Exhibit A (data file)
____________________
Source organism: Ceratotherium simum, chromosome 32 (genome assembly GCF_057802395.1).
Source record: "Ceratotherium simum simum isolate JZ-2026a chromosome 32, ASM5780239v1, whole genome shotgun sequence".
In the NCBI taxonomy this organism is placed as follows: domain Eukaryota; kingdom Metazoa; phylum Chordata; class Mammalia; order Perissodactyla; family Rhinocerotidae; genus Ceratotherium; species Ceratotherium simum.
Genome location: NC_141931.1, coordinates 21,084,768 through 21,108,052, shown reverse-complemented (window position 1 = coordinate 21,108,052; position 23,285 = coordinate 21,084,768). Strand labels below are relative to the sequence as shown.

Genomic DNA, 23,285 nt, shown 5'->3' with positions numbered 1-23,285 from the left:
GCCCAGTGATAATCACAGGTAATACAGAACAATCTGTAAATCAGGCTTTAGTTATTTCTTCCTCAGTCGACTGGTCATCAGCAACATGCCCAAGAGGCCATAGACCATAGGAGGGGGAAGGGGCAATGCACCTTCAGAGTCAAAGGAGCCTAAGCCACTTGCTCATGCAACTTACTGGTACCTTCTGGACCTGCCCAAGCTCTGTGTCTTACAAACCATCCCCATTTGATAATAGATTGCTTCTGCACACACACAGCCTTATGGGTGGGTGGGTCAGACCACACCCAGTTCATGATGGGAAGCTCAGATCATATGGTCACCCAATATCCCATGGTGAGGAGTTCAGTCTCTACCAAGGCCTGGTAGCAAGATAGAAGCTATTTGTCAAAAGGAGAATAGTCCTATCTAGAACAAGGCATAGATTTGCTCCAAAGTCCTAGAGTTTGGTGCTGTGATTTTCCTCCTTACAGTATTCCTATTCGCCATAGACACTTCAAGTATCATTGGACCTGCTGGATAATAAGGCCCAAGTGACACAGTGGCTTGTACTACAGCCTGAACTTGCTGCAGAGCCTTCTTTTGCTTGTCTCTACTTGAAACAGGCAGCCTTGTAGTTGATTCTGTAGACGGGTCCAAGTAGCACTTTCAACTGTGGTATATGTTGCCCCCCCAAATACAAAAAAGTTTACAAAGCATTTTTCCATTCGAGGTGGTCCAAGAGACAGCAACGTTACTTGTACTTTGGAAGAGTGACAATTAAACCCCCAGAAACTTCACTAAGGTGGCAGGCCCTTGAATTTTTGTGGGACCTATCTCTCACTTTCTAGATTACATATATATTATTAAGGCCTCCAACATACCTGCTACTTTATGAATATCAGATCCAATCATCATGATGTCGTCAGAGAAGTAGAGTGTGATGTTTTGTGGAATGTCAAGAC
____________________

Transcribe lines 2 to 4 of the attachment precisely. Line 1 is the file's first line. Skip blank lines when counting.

Source record: "Ceratotherium simum simum isolate JZ-2026a chromosome 32, ASM5780239v1, whole genome shotgun sequence".
In the NCBI taxonomy this organism is placed as follows: domain Eukaryota; kingdom Metazoa; phylum Chordata; class Mammalia; order Perissodactyla; family Rhinocerotidae; genus Ceratotherium; species Ceratotherium simum.
Genome location: NC_141931.1, coordinates 21,084,768 through 21,108,052, shown reverse-complemented (window position 1 = coordinate 21,108,052; position 23,285 = coordinate 21,084,768). Strand labels below are relative to the sequence as shown.